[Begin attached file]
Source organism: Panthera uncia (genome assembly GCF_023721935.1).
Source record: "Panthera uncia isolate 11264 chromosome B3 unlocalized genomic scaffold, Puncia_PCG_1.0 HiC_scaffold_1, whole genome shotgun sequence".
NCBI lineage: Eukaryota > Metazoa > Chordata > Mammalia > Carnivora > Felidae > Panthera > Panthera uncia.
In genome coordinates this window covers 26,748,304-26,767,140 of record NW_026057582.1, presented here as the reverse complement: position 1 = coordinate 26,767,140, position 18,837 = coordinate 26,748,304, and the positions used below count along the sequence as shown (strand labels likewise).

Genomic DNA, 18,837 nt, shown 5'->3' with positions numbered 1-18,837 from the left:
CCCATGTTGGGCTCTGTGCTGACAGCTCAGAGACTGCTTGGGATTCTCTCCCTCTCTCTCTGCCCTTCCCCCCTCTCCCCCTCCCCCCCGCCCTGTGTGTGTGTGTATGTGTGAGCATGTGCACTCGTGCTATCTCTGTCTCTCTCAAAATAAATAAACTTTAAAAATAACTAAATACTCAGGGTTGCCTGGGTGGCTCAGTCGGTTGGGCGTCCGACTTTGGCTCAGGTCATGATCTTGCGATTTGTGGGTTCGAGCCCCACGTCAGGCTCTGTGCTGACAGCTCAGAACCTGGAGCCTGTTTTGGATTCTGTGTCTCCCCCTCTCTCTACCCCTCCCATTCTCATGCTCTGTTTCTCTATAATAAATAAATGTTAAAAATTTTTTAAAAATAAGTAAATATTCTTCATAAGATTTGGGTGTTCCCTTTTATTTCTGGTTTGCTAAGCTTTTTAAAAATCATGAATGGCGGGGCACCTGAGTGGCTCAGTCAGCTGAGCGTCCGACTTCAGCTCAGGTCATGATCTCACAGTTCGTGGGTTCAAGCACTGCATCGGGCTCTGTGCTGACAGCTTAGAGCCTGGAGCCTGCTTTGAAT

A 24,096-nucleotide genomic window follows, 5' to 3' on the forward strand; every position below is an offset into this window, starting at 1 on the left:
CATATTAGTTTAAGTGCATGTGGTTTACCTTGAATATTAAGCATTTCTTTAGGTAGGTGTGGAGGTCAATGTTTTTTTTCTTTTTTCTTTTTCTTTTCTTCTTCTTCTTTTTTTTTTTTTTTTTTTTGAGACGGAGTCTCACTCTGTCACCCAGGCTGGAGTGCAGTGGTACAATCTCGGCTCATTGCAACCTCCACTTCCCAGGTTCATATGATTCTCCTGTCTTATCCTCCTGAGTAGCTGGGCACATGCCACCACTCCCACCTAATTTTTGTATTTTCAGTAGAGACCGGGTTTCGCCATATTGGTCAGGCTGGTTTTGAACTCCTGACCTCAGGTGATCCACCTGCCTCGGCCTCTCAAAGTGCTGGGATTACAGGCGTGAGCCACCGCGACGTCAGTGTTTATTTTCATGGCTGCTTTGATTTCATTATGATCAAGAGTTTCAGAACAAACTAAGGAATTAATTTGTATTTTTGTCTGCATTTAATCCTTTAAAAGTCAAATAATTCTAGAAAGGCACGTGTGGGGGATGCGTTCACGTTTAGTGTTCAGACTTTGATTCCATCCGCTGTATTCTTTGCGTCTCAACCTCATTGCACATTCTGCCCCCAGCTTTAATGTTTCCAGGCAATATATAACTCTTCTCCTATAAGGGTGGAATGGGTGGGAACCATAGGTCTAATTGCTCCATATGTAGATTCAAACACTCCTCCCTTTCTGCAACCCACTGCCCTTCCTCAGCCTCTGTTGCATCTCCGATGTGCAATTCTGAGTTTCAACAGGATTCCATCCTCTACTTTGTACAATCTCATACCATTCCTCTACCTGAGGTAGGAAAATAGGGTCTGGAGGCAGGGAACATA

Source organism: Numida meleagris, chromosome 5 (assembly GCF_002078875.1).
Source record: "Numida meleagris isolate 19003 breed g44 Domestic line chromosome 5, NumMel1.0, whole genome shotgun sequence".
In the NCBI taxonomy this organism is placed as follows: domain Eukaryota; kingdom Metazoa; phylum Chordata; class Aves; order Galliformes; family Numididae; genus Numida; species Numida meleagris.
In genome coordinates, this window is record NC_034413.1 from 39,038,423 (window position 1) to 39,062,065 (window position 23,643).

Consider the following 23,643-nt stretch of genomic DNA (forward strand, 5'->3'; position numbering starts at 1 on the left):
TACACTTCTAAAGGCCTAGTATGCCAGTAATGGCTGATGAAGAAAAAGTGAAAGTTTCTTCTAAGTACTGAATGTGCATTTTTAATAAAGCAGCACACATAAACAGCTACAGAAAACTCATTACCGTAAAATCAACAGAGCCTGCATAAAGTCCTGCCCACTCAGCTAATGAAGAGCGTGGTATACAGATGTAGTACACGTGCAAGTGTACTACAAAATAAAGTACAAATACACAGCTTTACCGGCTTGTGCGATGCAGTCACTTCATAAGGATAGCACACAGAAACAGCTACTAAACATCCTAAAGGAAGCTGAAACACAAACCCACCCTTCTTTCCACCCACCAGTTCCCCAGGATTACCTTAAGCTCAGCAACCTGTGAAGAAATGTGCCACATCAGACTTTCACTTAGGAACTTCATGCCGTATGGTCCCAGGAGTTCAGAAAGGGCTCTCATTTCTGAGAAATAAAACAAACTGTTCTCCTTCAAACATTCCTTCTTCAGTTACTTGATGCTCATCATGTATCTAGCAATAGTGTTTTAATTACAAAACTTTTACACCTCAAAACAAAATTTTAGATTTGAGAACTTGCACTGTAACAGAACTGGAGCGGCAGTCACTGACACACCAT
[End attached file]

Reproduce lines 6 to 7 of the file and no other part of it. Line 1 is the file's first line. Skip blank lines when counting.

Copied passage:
CCCATGTTGGGCTCTGTGCTGACAGCTCAGAGACTGCTTGGGATTCTCTCCCTCTCTCTCTGCCCTTCCCCCCTCTCCCCCTCCCCCCCGCCCTGTGTGTGTGTGTATGTGTGAGCATGTGCACTCGTGCTATCTCTGTCTCTCTCAAAATAAATAAACTTTAAAAATAACTAAATACTCAGGGTTGCCTGGGTGGCTCAGTCGGTTGGGCGTCCGACTTTGGCTCAGGTCATGATCTTGCGATTTGTGGGTTCGAGCCCCACGTCAGGCTCTGTGCTGACAGCTCAGAACCTGGAGCCTGTTTTGGATTCTGTGTCTCCCCCTCTCTCTACCCCTCCCATTCTCATGCTCTGTTTCTCTATAATAAATAAATGTTAAAAATTTTTTAAAAATAAGTAAATATTCTTCATAAGATTTGGGTGTTCCCTTTTATTTCTGGTTTGCTAAGCTTTTTAAAAATCATGAATGGCGGGGCACCTGAGTGGCTCAGTCAGCTGAGCGTCCGACTTCAGCTCAGGTCATGATCTCACAGTTCGTGGGTTCAAGCACTGCATCGGGCTCTGTGCTGACAGCTTAGAGCCTGGAGCCTGCTTTGAAT

A 24,096-nucleotide genomic window follows, 5' to 3' on the forward strand; every position below is an offset into this window, starting at 1 on the left: